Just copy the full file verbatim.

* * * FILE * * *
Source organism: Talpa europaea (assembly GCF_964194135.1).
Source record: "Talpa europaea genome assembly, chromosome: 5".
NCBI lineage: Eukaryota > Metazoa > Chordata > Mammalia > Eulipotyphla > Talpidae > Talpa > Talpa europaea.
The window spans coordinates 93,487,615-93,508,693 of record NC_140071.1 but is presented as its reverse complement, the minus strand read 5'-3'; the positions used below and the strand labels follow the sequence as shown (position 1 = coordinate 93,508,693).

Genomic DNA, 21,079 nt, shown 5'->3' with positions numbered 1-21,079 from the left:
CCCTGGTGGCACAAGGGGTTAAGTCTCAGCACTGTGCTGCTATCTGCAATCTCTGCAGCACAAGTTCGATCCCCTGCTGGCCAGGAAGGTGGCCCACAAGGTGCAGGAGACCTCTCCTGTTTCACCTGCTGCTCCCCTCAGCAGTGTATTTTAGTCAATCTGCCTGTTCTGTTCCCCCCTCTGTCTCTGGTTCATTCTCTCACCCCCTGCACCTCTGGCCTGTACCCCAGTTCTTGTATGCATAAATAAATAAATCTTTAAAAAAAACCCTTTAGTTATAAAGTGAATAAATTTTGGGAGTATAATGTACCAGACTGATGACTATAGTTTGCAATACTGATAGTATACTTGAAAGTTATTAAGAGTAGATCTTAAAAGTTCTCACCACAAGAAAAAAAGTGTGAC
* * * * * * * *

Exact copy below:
Source organism: Talpa europaea (assembly GCF_964194135.1).
Source record: "Talpa europaea genome assembly, chromosome: 5".
NCBI lineage: Eukaryota > Metazoa > Chordata > Mammalia > Eulipotyphla > Talpidae > Talpa > Talpa europaea.
The window spans coordinates 93,487,615-93,508,693 of record NC_140071.1 but is presented as its reverse complement, the minus strand read 5'-3'; the positions used below and the strand labels follow the sequence as shown (position 1 = coordinate 93,508,693).

Genomic DNA, 21,079 nt, shown 5'->3' with positions numbered 1-21,079 from the left:
CCCTGGTGGCACAAGGGGTTAAGTCTCAGCACTGTGCTGCTATCTGCAATCTCTGCAGCACAAGTTCGATCCCCTGCTGGCCAGGAAGGTGGCCCACAAGGTGCAGGAGACCTCTCCTGTTTCACCTGCTGCTCCCCTCAGCAGTGTATTTTAGTCAATCTGCCTGTTCTGTTCCCCCCTCTGTCTCTGGTTCATTCTCTCACCCCCTGCACCTCTGGCCTGTACCCCAGTTCTTGTATGCATAAATAAATAAATCTTTAAAAAAAACCCTTTAGTTATAAAGTGAATAAATTTTGGGAGTATAATGTACCAGACTGATGACTATAGTTTGCAATACTGATAGTATACTTGAAAGTTATTAAGAGTAGATCTTAAAAGTTCTCACCACAAGAAAAAAAGTGTGAC